Nurturing Brain Development in Preterm Infants


by Kayt Sukel

December 21, 2015

Premature infants, loosely defined as babies born before 34 weeks gestation, arrive in a state of arrested development. The lungs, the heart, the digestive system, the eyes, the ears—and the brain—may not have reached their full potential when a preemie comes into the world. Lacking proper brain development, premature infants are at elevated risk for problems with learning, communication, emotional regulation, and social bonding. But new research suggests that an intervention that focuses on calm, physical bonding between mother and infant can promote the development, in both the brain and body, that was hindered by early birth, significantly improving long-term outcomes for preemies.  

The prematurity “epidemic”

When babies are born prematurely, they are usually whisked away to the Neo-natal Intensive Care Unit (NICU) before the mother even has a chance to hold them. There, infants may undergo all manner of different interventions to stabilize vital processes like breathing and heart rate.

“Historically, most NICU care has really been focused on survival. And we’ve gotten very good at that—at least to 24 weeks gestation successfully. These babies do survive,” says Martha Welch, co-director of the nurture science program at Columbia University Medical Center. “The problem is that survival-centric care does not cover development. These babies are at high risk for behavioral and emotional problems. It’s an urgent need that needs to be addressed, because one in eight babies are now born prematurely. It really is like an epidemic.” [See “Early Birth, Altered Brain Connections”]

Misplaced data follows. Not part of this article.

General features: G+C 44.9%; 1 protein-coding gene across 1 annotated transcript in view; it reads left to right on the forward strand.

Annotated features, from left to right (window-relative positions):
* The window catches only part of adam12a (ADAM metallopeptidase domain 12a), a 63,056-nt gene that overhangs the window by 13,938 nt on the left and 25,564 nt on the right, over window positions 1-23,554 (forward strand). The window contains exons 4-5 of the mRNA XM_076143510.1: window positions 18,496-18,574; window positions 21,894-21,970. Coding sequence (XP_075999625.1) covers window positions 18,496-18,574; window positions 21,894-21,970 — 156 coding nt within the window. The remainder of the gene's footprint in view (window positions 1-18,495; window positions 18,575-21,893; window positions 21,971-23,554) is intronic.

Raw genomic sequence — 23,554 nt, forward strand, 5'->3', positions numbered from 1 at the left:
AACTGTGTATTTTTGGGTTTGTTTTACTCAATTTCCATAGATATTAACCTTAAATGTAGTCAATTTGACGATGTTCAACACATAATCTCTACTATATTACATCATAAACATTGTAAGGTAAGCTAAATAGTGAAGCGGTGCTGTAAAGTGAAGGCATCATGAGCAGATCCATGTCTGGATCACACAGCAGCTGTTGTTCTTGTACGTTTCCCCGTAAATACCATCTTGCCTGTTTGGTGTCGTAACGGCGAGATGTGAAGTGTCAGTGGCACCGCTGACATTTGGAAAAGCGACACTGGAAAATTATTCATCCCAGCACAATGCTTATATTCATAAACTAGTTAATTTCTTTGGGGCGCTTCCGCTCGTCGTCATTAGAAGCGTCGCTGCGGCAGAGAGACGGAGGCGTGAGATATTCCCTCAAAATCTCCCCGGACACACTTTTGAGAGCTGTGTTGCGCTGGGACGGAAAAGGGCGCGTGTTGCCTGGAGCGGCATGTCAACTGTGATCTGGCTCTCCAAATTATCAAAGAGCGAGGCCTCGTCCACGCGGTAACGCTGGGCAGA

These behavioral and emotional problems are the result of an underdeveloped brain—and one that is made even more vulnerable by the many necessary medical interventions that are performed in the NICU, says Cynthia Rogers, a child psychiatrist and neurologist at the Washington School of Medicine in St. Louis.

“The main issue is that the brain hasn’t finished developing fully. Not only is the preemie brain smaller but it is also missing a lot of the cortical folding you’d see in a full-term infant. And that lack of development also makes their brains more prone to injury,” she says. “So the goal is to find things that we can do, perhaps pharmacologically or otherwise, to help promote more optimal brain development in these children even when they are inside the NICU.” 

The Family Nurturing Intervention

Welch and colleague Michael Myers, professor of behavioral biology in psychiatry and pediatrics at Columbia University Medical Center, think the answer lies in nurture: the loving, calming dyadic bond between mother and child. Welch, during her career as a child psychiatrist, had used nurturing techniques to advance development in older children. She and Myers worked together to adapt those techniques for use in the NICU.

“The premature infant has the very same kind of problems I was treating in older children—problems with attention, emotional regulation, and impulse control that have mainly to do with frontal lobe activity,” says Welch. “So we designed an early contact system that could be done while the baby was in the incubator to help the mother calm and relate to the baby early on.”